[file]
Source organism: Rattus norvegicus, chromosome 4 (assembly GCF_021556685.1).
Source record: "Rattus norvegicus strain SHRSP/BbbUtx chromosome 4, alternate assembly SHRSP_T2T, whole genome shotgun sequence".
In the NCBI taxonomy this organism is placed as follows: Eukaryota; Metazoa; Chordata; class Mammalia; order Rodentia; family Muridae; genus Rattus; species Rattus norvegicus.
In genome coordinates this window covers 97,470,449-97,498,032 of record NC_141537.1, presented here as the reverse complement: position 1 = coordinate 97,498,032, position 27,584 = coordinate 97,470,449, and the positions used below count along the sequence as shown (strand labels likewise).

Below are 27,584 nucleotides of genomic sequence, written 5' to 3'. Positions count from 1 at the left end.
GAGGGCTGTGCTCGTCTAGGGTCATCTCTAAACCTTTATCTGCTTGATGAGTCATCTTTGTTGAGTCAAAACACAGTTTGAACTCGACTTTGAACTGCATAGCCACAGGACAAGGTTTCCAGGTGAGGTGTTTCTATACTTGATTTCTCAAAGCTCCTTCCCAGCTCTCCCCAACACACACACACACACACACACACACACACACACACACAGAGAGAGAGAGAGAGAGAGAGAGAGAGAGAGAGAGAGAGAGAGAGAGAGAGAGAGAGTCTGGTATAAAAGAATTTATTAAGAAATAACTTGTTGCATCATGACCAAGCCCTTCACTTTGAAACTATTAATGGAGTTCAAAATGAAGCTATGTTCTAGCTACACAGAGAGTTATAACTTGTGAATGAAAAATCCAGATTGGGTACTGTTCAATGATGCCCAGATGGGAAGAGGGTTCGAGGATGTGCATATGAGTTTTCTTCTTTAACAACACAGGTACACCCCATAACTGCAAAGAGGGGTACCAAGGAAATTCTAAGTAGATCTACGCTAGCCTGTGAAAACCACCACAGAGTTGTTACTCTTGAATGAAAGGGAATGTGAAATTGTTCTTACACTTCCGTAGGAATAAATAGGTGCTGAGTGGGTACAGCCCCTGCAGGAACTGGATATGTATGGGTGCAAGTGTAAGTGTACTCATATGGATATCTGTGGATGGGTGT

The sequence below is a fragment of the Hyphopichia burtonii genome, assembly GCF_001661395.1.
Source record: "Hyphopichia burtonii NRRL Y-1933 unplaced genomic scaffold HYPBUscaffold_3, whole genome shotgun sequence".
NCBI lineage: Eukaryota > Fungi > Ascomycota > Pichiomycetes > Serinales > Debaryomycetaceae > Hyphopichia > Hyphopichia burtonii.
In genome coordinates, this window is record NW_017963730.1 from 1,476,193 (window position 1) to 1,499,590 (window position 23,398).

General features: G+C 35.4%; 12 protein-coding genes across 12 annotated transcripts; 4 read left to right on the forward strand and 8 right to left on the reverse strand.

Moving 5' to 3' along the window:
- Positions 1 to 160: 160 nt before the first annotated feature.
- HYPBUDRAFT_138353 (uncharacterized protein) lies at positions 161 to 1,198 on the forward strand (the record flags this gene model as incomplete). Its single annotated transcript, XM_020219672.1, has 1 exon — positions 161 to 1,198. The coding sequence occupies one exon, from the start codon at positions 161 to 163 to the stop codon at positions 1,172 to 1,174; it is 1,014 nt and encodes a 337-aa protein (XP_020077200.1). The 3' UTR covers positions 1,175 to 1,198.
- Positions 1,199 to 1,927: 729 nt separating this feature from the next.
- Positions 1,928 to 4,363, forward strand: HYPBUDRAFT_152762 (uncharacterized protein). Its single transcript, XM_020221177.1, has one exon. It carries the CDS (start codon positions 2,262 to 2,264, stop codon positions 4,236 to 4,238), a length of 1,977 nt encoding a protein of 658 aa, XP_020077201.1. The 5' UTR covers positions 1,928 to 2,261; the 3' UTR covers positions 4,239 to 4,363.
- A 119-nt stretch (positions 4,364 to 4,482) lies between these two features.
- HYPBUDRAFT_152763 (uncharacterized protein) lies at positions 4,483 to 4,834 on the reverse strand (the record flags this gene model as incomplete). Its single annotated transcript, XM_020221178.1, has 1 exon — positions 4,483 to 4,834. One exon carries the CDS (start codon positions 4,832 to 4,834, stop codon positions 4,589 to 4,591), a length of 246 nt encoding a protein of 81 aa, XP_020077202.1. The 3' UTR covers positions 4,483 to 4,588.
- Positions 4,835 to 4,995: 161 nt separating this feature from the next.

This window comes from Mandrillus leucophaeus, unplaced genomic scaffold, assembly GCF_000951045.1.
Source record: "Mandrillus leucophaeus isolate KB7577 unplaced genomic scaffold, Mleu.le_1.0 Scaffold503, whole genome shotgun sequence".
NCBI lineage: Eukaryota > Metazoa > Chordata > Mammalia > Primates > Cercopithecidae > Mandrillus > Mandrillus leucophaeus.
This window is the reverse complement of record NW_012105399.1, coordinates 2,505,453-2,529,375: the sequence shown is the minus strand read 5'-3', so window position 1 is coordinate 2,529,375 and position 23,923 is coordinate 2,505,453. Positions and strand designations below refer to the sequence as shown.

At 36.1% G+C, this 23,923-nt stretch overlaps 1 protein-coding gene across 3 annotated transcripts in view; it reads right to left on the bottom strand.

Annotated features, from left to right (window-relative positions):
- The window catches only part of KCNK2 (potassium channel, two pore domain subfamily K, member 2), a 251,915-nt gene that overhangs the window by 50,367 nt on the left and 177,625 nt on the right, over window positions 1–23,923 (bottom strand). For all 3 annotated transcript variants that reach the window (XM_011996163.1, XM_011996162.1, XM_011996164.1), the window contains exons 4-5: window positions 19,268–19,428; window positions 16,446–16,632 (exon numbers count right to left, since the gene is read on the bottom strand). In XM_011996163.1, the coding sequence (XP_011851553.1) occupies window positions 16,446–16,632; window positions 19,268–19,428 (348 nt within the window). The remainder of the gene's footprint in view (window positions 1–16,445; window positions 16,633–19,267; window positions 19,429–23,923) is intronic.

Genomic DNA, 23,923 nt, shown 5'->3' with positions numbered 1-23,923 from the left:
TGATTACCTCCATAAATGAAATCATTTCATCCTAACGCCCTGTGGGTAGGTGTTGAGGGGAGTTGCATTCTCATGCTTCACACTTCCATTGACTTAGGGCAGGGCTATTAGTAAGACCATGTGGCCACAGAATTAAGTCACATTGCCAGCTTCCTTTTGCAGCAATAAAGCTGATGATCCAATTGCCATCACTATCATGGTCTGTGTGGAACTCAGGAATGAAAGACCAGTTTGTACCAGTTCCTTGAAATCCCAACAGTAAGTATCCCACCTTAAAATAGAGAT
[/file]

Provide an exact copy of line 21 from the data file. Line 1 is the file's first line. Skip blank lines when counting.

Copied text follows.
Source record: "Mandrillus leucophaeus isolate KB7577 unplaced genomic scaffold, Mleu.le_1.0 Scaffold503, whole genome shotgun sequence".